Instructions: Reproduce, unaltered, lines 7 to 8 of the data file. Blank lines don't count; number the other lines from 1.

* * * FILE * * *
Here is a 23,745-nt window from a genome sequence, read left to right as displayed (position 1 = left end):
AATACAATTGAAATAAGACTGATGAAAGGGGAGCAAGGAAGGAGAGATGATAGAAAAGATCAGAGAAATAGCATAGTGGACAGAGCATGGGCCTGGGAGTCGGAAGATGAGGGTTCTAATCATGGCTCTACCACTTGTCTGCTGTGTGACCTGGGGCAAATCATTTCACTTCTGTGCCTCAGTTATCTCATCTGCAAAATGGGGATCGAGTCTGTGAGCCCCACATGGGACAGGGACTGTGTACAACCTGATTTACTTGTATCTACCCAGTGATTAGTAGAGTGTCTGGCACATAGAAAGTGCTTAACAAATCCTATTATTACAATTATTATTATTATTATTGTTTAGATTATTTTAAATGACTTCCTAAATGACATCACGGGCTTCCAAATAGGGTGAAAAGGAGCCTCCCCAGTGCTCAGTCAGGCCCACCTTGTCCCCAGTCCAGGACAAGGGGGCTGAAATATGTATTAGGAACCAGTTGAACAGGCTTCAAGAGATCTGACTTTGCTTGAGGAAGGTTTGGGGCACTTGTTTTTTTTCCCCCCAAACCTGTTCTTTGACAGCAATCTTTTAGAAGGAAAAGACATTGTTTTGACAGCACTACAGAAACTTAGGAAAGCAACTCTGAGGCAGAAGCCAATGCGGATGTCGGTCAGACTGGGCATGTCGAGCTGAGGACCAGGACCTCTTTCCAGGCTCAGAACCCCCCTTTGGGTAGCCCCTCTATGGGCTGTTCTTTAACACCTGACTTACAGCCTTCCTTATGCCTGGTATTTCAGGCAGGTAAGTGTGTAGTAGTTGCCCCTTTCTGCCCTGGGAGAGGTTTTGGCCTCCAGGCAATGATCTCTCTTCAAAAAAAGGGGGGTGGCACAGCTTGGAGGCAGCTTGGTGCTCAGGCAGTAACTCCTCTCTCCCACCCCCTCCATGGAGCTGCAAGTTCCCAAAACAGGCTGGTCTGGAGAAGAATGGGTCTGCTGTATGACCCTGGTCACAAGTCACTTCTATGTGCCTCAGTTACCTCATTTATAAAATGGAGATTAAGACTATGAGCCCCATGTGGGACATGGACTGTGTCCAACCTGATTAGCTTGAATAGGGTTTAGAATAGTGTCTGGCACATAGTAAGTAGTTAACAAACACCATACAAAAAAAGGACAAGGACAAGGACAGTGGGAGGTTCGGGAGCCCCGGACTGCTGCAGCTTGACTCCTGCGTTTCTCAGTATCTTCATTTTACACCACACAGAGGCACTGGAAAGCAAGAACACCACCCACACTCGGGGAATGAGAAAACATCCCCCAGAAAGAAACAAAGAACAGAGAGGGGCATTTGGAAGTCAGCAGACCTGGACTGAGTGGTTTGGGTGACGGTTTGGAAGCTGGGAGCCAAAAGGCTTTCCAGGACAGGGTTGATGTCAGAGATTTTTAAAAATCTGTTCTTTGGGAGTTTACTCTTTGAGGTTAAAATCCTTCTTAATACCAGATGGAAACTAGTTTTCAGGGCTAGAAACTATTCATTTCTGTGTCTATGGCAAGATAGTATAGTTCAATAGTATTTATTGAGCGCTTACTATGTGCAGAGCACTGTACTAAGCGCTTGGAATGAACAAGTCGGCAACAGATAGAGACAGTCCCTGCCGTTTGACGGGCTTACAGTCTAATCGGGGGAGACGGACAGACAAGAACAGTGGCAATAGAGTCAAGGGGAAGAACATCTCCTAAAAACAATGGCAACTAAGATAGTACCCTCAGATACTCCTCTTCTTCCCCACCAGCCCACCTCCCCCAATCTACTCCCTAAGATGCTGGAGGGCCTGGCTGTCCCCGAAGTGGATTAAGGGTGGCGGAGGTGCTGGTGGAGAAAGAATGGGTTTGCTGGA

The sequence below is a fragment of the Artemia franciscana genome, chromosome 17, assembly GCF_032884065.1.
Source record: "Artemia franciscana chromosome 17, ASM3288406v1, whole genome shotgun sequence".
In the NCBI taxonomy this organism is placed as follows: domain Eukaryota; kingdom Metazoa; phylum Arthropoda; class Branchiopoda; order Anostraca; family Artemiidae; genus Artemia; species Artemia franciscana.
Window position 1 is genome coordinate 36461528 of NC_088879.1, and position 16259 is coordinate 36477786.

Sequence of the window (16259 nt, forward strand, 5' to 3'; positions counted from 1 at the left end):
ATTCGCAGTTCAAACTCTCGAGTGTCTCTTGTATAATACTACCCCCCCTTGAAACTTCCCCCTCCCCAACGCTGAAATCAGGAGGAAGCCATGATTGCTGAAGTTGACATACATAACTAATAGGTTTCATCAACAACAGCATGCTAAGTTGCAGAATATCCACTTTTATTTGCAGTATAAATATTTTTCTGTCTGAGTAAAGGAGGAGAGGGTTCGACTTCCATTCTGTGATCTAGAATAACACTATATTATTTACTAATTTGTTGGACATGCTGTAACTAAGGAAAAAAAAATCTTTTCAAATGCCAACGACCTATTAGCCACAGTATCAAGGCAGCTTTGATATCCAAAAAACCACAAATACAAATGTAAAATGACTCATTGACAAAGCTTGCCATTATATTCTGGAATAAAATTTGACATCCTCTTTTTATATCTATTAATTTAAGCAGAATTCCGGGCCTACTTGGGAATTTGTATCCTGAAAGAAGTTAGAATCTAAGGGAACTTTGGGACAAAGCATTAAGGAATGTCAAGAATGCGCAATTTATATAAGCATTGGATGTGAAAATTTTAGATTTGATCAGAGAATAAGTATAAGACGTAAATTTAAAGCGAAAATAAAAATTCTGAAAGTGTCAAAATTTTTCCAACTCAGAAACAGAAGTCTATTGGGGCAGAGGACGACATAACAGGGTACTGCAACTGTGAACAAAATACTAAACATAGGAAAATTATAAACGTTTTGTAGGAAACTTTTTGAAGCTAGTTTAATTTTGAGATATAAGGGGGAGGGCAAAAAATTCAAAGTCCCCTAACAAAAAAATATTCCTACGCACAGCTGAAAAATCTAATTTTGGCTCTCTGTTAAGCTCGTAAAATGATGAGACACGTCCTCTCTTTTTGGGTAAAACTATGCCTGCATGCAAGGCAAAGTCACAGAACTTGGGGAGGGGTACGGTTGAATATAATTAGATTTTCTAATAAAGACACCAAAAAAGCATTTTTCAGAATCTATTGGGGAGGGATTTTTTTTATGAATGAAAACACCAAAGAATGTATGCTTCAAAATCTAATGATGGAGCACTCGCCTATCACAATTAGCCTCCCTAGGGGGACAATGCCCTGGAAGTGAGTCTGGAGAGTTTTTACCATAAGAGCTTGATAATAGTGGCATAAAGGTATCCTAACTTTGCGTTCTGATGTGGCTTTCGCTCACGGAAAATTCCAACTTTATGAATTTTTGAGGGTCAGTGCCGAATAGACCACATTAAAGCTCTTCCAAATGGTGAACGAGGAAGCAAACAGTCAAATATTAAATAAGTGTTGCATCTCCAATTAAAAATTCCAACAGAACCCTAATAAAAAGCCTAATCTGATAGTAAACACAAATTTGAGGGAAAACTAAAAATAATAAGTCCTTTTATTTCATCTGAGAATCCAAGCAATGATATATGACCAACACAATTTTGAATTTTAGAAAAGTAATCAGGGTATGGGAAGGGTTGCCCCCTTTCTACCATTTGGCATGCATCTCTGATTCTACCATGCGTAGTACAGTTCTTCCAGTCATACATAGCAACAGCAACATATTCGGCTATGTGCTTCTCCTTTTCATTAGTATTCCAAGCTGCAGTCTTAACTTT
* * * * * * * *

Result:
Sequence of the window (16259 nt, forward strand, 5' to 3'; positions counted from 1 at the left end):
ATTCGCAGTTCAAACTCTCGAGTGTCTCTTGTATAATACTACCCCCCCTTGAAACTTCCCCCTCCCCAACGCTGAAATCAGGAGGAAGCCATGATTGCTGAAGTTGACATACATAACTAATAGGTTTCATCAACAACAGCATGCTAAGTTGCAGAATATCCACTTTTATTTGCAGTATAAATATTTTTCTGTCTGAGTAAAGGAGGAGAGGGTTCGACTTCCATTCTGTGATCTAGAATAACACTATATTATTTACTAATTTGTTGGACATGCTGTAACTAAGGAAAAAAAAATCTTTTCAAATGCCAACGACCTATTAGCCACAGTATCAAGGCAGCTTTGATATCCAAAAAACCACAAATACAAATGTAAAATGACTCATTGACAAAGCTTGCCATTATATTCTGGAATAAAATTTGACATCCTCTTTTTATATCTATTAATTTAAGCAGAATTCCGGGCCTACTTGGGAATTTGTATCCTGAAAGAAGTTAGAATCTAAGGGAACTTTGGGACAAAGCATTAAGGAATGTCAAGAATGCGCAATTTATATAAGCATTGGATGTGAAAATTTTAGATTTGATCAGAGAATAAGTATAAGACGTAAATTTAAAGCGAAAATAAAAATTCTGAAAGTGTCAAAATTTTTCCAACTCAGAAACAGAAGTCTATTGGGGCAGAGGACGACATAACAGGGTACTGCAACTGTGAACAAAATACTAAACATAGGAAAATTATAAACGTTTTGTAGGAAACTTTTTGAAGCTAGTTTAATTTTGAGATATAAGGGGGAGGGCAAAAAATTCAAAGTCCCCTAACAAAAAAATATTCCTACGCACAGCTGAAAAATCTAATTTTGGCTCTCTGTTAAGCTCGTAAAATGATGAGACACGTCCTCTCTTTTTGGGTAAAACTATGCCTGCATGCAAGGCAAAGTCACAGAACTTGGGGAGGGGTACGGTTGAATATAATTAGATTTTCTAATAAAGACACCAAAAAAGCATTTTTCAGAATCTATTGGGGAGGGATTTTTTTTATGAATGAAAACACCAAAGAATGTATGCTTCAAAATCTAATGATGGAGCACTCGCCTATCACAATTAGCCTCCCTAGGGGGACAATGCCCTGGAAGTGAGTCTGGAGAGTTTTTACCATAAGAGCTTGATAATAGTGGCATAAAGGTATCCTAACTTTGCGTTCTGATGTGGCTTTCGCTCACGGAAAATTCCAACTTTATGAATTTTTGAGGGTCAGTGCCGAATAGACCACATTAAAGCTCTTCCAAATGGTGAACGAGGAAGCAAACAGTCAAATATTAAATAAGTGTTGCATCTCCAATTAAAAATTCCAACAGAACCCTAATAAAAAGCCTAATCTGATAGTAAACACAAATTTGAGGGAAAACTAAAAATAATAAGTCCTTTTATTTCATCTGAGAATCCAAGCAATGATATATGACCAACACAATTTTGAATTTTAGAAAAGTAATCAGGGTATGGGAAGGGTTGCCCCCTTTCTACCATTTGGCATGCATCTCTGATTCTACCATGCGTAGTACAGTTCTTCCAGTCATACATAGCAACAGCAACATATTCGGCTATGTGCTTCTCCTTTTCATTAGTATTCCAAGCTGCAGTCTTAACTTT